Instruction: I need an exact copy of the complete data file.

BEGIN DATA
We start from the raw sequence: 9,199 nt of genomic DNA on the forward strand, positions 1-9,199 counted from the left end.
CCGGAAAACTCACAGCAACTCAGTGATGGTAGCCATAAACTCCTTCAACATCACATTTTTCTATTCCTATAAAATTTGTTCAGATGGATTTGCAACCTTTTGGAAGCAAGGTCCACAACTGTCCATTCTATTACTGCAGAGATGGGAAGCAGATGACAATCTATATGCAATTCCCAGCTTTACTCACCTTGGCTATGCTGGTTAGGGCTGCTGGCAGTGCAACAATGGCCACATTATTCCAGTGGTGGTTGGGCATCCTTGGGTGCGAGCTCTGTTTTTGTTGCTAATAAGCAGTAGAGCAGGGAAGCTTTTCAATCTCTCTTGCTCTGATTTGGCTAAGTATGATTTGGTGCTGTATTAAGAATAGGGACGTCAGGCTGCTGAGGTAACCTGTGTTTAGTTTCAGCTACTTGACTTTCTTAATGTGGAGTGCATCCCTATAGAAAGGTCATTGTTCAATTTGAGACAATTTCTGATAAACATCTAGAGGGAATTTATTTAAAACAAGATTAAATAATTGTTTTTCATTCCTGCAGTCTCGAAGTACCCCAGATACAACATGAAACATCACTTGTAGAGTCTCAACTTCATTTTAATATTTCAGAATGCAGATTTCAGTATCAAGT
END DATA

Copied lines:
We start from the raw sequence: 9,199 nt of genomic DNA on the forward strand, positions 1-9,199 counted from the left end.
CCGGAAAACTCACAGCAACTCAGTGATGGTAGCCATAAACTCCTTCAACATCACATTTTTCTATTCCTATAAAATTTGTTCAGATGGATTTGCAACCTTTTGGAAGCAAGGTCCACAACTGTCCATTCTATTACTGCAGAGATGGGAAGCAGATGACAATCTATATGCAATTCCCAGCTTTACTCACCTTGGCTATGCTGGTTAGGGCTGCTGGCAGTGCAACAATGGCCACATTATTCCAGTGGTGGTTGGGCATCCTTGGGTGCGAGCTCTGTTTTTGTTGCTAATAAGCAGTAGAGCAGGGAAGCTTTTCAATCTCTCTTGCTCTGATTTGGCTAAGTATGATTTGGTGCTGTATTAAGAATAGGGACGTCAGGCTGCTGAGGTAACCTGTGTTTAGTTTCAGCTACTTGACTTTCTTAATGTGGAGTGCATCCCTATAGAAAGGTCATTGTTCAATTTGAGACAATTTCTGATAAACATCTAGAGGGAATTTATTTAAAACAAGATTAAATAATTGTTTTTCATTCCTGCAGTCTCGAAGTACCCCAGATACAACATGAAACATCACTTGTAGAGTCTCAACTTCATTTTAATATTTCAGAATGCAGATTTCAGTATCAAGT